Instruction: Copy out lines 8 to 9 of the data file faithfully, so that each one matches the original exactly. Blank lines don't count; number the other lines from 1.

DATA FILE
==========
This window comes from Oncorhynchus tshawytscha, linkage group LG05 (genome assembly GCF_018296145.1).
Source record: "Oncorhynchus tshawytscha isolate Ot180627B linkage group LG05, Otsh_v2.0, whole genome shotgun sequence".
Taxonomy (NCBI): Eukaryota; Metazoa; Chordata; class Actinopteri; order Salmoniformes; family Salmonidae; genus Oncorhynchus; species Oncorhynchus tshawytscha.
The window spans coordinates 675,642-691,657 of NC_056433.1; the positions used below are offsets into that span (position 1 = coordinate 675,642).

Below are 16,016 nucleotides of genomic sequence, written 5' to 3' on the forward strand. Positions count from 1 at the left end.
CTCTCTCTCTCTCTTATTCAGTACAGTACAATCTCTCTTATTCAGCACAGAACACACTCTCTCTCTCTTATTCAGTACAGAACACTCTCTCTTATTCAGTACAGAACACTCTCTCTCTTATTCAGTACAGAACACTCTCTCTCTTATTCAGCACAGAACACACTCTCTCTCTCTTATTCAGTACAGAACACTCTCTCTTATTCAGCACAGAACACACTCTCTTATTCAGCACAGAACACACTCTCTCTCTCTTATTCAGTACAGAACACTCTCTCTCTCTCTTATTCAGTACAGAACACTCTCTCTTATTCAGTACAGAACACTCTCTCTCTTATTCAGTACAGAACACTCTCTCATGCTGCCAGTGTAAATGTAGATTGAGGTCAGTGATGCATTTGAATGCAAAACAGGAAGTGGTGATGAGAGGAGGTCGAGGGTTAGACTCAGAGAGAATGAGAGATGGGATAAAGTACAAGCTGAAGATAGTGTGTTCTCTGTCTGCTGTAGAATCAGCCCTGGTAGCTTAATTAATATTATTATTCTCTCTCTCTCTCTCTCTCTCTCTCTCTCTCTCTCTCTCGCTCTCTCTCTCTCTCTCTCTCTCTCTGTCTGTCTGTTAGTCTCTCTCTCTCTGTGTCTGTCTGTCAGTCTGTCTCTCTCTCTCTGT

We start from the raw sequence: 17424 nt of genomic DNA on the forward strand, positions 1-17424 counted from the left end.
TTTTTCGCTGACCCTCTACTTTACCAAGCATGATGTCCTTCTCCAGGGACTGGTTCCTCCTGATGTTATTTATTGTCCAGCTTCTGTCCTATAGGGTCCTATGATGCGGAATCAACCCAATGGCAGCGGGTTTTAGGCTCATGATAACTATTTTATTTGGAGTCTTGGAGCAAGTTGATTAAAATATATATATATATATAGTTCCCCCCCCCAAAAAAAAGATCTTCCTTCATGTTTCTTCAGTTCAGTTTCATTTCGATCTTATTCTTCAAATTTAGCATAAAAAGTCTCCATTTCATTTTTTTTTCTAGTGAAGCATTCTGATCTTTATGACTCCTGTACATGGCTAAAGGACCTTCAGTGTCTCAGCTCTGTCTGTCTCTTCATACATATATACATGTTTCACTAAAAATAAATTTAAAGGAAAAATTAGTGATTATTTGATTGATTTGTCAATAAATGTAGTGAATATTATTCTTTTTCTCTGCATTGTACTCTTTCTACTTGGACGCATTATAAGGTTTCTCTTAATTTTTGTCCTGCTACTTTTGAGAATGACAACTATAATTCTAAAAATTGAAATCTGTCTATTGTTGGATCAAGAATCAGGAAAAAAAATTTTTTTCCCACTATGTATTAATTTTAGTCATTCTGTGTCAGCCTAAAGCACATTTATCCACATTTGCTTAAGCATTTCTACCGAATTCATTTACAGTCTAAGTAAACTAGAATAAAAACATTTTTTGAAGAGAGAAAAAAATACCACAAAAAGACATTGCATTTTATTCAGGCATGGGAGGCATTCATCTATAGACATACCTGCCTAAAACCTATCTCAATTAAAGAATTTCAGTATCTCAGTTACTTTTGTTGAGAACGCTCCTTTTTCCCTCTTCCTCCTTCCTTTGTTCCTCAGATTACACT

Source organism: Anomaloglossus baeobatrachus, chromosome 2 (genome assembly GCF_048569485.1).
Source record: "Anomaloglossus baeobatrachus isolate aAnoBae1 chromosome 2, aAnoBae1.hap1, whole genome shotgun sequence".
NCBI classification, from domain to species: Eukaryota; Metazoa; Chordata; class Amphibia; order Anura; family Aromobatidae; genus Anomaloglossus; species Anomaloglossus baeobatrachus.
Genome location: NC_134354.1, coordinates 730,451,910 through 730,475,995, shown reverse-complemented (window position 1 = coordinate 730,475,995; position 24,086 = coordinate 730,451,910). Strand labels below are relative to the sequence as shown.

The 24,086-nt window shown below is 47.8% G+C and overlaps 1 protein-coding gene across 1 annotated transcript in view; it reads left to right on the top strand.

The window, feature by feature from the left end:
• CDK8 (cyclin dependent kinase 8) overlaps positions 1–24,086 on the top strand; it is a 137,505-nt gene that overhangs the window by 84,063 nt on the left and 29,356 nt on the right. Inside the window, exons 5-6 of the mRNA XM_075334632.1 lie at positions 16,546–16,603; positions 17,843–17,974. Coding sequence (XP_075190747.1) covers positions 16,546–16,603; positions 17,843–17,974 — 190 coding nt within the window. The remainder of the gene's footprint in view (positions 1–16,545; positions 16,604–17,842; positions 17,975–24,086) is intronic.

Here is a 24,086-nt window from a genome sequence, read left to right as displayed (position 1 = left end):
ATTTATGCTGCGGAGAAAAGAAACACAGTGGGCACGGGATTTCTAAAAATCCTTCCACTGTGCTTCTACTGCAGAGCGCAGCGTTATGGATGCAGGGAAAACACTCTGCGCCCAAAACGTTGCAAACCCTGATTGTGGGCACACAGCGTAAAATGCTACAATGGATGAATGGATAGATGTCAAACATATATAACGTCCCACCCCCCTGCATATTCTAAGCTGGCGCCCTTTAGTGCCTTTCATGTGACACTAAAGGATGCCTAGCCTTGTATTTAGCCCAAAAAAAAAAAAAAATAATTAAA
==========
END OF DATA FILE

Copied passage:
TTTTTCGCTGACCCTCTACTTTACCAAGCATGATGTCCTTCTCCAGGGACTGGTTCCTCCTGATGTTATTTATTGTCCAGCTTCTGTCCTATAGGGTCCTATGATGCGGAATCAACCCAATGGCAGCGGGTTTTAGGCTCATGATAACTATTTTATTTGGAGTCTTGGAGCAAGTTGATTAAAATATATATATATATATAGTTCCCCCCCCCAAAAAAAAGATCTTCCTTCATGTTTCTTCAGTTCAGTTTCATTTCGATCTTATTCTTCAAATTTAGCATAAAAAGTCTCCATTTCATTTTTTTTTCTAGTGAAGCATTCTGATCTTTATGACTCCTGTACATGGCTAAAGGACCTTCAGTGTCTCAGCTCTGTCTGTCTCTTCATACATATATACATGTTTCACTAAAAATAAATTTAAAGGAAAAATTAGTGATTATTTGATTGATTTGTCAATAAATGTAGTGAATATTATTCTTTTTCTCTGCATTGTACTCTTTCTACTTGGACGCATTATAAGGTTTCTCTTAATTTTTGTCCTGCTACTTTTGAGAATGACAACTATAATTCTAAAAATTGAAATCTGTCTATTGTTGGATCAAGAATCAGGAAAAAAAATTTTTTTCCCACTATGTATTAATTTTAGTCATTCTGTGTCAGCCTAAAGCACATTTATCCACATTTGCTTAAGCATTTCTACCGAATTCATTTACAGTCTAAGTAAACTAGAATAAAAACATTTTTTGAAGAGAGAAAAAAATACCACAAAAAGACATTGCATTTTATTCAGGCATGGGAGGCATTCATCTATAGACATACCTGCCTAAAACCTATCTCAATTAAAGAATTTCAGTATCTCAGTTACTTTTGTTGAGAACGCTCCTTTTTCCCTCTTCCTCCTTCCTTTGTTCCTCAGATTACACT

Source organism: Anomaloglossus baeobatrachus, chromosome 2 (genome assembly GCF_048569485.1).